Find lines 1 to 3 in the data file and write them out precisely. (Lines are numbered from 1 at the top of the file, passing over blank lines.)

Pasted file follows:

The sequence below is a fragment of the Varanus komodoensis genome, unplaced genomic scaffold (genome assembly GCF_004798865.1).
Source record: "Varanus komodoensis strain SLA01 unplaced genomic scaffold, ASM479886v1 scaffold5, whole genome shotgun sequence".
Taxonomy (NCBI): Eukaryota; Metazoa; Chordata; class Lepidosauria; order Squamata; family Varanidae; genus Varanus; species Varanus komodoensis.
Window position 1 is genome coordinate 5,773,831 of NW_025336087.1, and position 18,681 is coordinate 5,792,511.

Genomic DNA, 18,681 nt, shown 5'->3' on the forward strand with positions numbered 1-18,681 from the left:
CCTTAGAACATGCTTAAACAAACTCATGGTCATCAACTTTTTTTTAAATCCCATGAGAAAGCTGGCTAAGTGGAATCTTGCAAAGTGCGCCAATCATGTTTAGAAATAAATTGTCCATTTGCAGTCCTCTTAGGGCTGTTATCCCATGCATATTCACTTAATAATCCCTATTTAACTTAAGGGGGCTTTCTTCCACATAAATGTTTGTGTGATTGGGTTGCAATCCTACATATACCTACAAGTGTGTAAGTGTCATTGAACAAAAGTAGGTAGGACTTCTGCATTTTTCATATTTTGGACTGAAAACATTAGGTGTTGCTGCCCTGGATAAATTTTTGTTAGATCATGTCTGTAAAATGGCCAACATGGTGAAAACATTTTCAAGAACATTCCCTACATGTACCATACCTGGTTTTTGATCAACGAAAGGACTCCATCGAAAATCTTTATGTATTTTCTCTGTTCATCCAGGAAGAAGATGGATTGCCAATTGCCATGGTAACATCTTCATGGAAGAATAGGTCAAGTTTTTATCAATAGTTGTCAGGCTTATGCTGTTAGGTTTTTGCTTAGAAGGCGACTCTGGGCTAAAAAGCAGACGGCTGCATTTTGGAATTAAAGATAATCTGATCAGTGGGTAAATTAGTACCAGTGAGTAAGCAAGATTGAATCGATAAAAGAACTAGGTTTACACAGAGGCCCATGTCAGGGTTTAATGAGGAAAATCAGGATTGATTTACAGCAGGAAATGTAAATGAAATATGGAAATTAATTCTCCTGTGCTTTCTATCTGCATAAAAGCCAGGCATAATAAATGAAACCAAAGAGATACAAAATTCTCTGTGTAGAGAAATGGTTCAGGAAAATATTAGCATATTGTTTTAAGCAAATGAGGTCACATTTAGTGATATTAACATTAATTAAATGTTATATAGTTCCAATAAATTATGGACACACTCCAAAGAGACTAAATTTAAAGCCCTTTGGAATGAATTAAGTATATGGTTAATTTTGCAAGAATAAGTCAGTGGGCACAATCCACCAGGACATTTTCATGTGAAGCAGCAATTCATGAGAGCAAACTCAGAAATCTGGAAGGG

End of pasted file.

The sequence below is a fragment of the Varanus komodoensis genome, unplaced genomic scaffold (genome assembly GCF_004798865.1).
Source record: "Varanus komodoensis strain SLA01 unplaced genomic scaffold, ASM479886v1 scaffold5, whole genome shotgun sequence".
Taxonomy (NCBI): Eukaryota; Metazoa; Chordata; class Lepidosauria; order Squamata; family Varanidae; genus Varanus; species Varanus komodoensis.